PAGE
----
San Diego’s plan to allow local cultivation, manufacturing and testing of marijuana took a key step forward with the recent unveiling of proposed regulations for those activities.
Leaders of the local marijuana industry are praising San Diego for being among a small group of California cities willing to allow a local marijuana supply chain in addition to permitting storefronts selling the drug.[related_articles location=”left” show_article_date=”false” article_type=”automatic-primary-section” curated_ids=””]But they also criticized the proposed regulations as too strict, particularly a rule capping the total number of cultivation and manufacturing businesses at two per City Council district — or 18 maximum in the city.
In addition, some said zoning restrictions that outlaw dispensaries within 1,000 feet of schools, parks and other sensitive uses shouldn’t apply to cultivation and manufacturing sites because there is no public access to them.
Others said the city releasing only a summary of the proposed regulations, instead of the full text, has left many unanswered questions, including what will happen to a handful of businesses already engaged in cultivation and manufacturing with tacit city approval.
Industry leaders also expressed frustration that Council President Myrtle Cole has postponed a July 31 hearing on the new regulations to Sept. 11.
The delay was requested by local cannabis consultant Lani Lutar and Mickey Kasparian, head of a new umbrella labor group known as the Working Families Council.
Lutar said the goal of the delay is ensuring new regulations help San Diego maximize tax revenue and the economic boost of marijuana legalization, and that the regulations prioritize working families, the environment and the safety of residents.
Jeff Murphy, the city’s planning director, said the delay jeopardizes the city’s ability to have its regulations in place before new state rules for the marijuana industry — both recreational and medical — are expected to take effect in January.
The new state and city rules were prompted primarily by California voters approving recreational marijuana last November by passing Proposition 64.
The proposed San Diego regulations, which the city posted on its website with little fanfare on July 13, would place regulations on marijuana manufacturing and cultivation businesses similar to the rules for dispensaries.
It appears that rules for testing facilities would be a bit looser, but that’s unclear.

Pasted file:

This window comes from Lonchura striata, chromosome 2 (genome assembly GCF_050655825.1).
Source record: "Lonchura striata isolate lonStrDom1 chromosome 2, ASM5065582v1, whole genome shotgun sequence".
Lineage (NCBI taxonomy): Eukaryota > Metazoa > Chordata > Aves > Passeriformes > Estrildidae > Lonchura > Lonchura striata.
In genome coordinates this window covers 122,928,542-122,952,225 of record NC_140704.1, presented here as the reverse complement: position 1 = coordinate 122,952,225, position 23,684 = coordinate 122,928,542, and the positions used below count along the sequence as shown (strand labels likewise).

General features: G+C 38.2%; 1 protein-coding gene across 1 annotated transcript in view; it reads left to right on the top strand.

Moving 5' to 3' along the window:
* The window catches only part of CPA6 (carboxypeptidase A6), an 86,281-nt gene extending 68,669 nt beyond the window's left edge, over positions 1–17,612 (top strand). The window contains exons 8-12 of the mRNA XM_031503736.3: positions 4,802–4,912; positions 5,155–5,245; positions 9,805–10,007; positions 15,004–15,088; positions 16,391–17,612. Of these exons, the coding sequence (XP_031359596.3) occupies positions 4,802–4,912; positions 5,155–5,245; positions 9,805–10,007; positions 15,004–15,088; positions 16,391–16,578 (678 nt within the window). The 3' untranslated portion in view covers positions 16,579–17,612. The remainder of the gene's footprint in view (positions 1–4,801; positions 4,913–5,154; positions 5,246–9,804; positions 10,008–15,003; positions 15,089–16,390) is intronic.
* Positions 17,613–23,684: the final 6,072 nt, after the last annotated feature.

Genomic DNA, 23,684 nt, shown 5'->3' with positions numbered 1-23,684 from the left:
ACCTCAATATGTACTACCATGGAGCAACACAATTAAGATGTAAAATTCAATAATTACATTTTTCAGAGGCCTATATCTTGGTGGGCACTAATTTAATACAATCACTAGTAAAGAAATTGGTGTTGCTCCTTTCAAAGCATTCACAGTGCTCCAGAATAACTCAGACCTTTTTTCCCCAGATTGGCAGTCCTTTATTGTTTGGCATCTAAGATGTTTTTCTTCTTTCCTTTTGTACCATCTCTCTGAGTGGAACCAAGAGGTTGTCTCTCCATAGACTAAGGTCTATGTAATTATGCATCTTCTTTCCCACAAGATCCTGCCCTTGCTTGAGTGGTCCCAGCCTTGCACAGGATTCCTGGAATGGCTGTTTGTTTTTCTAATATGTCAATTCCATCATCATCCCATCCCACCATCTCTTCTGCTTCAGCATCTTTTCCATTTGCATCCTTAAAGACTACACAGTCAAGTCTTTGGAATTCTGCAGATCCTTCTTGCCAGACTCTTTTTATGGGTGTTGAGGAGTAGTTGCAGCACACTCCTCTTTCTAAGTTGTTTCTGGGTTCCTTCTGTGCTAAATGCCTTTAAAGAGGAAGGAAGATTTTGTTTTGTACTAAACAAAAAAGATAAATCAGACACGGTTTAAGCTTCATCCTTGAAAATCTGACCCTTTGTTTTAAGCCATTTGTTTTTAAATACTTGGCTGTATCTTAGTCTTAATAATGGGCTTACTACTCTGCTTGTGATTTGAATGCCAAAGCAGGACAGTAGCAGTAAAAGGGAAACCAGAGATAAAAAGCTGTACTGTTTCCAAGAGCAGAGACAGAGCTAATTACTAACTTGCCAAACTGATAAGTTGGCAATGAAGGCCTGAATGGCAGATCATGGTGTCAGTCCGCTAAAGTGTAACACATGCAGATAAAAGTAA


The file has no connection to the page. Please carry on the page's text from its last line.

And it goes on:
Manufacturing and cultivation businesses would need to be in industrial zones, at least 100 feet from any residential properties and at least 1,000 feet from schools, parks, churches, “youth-oriented” facilities and other sensitive uses.
Such businesses also couldn’t be within 1,000 feet of each other. And similar to a city maximum of four dispensaries in each of nine council districts, there would be a maximum of two cultivation and manufacturing businesses per district.
“I was very disappointed these regulations put a cap,” said Kimberly Simms, an attorney working with several local marijuana businesses. “If the intention is to have the city of San Diego be self-sufficient and have a fully functioning supply chain within our city boundaries so we don’t have to truck product in and out, then two per district isn’t going to cut it.”
And those were the intentions expressed by the City Council last winter when it directed staff to create regulations that would possibly allow local cultivation and manufacturing.
Council members said not allowing such businesses locally would cost San Diego jobs and tax revenue, jeopardize the safety of patients and increase air pollution by forcing tons of marijuana to be trucked into the city from elsewhere.
La Mesa is the only other city in the region that has indicated it may allow cultivation.
The United Medical Marijuana Coalition, a group of local dispensaries, expressed similar concerns to Simms.
“The rules as proposed will unquestionably fall short of supplying the legal market in the city of San Diego, and we hope the City Council will address this,” said Phil Rath, the group’s executive director. “Local production lowers costs and has added benefits for the environment and our regional economy.”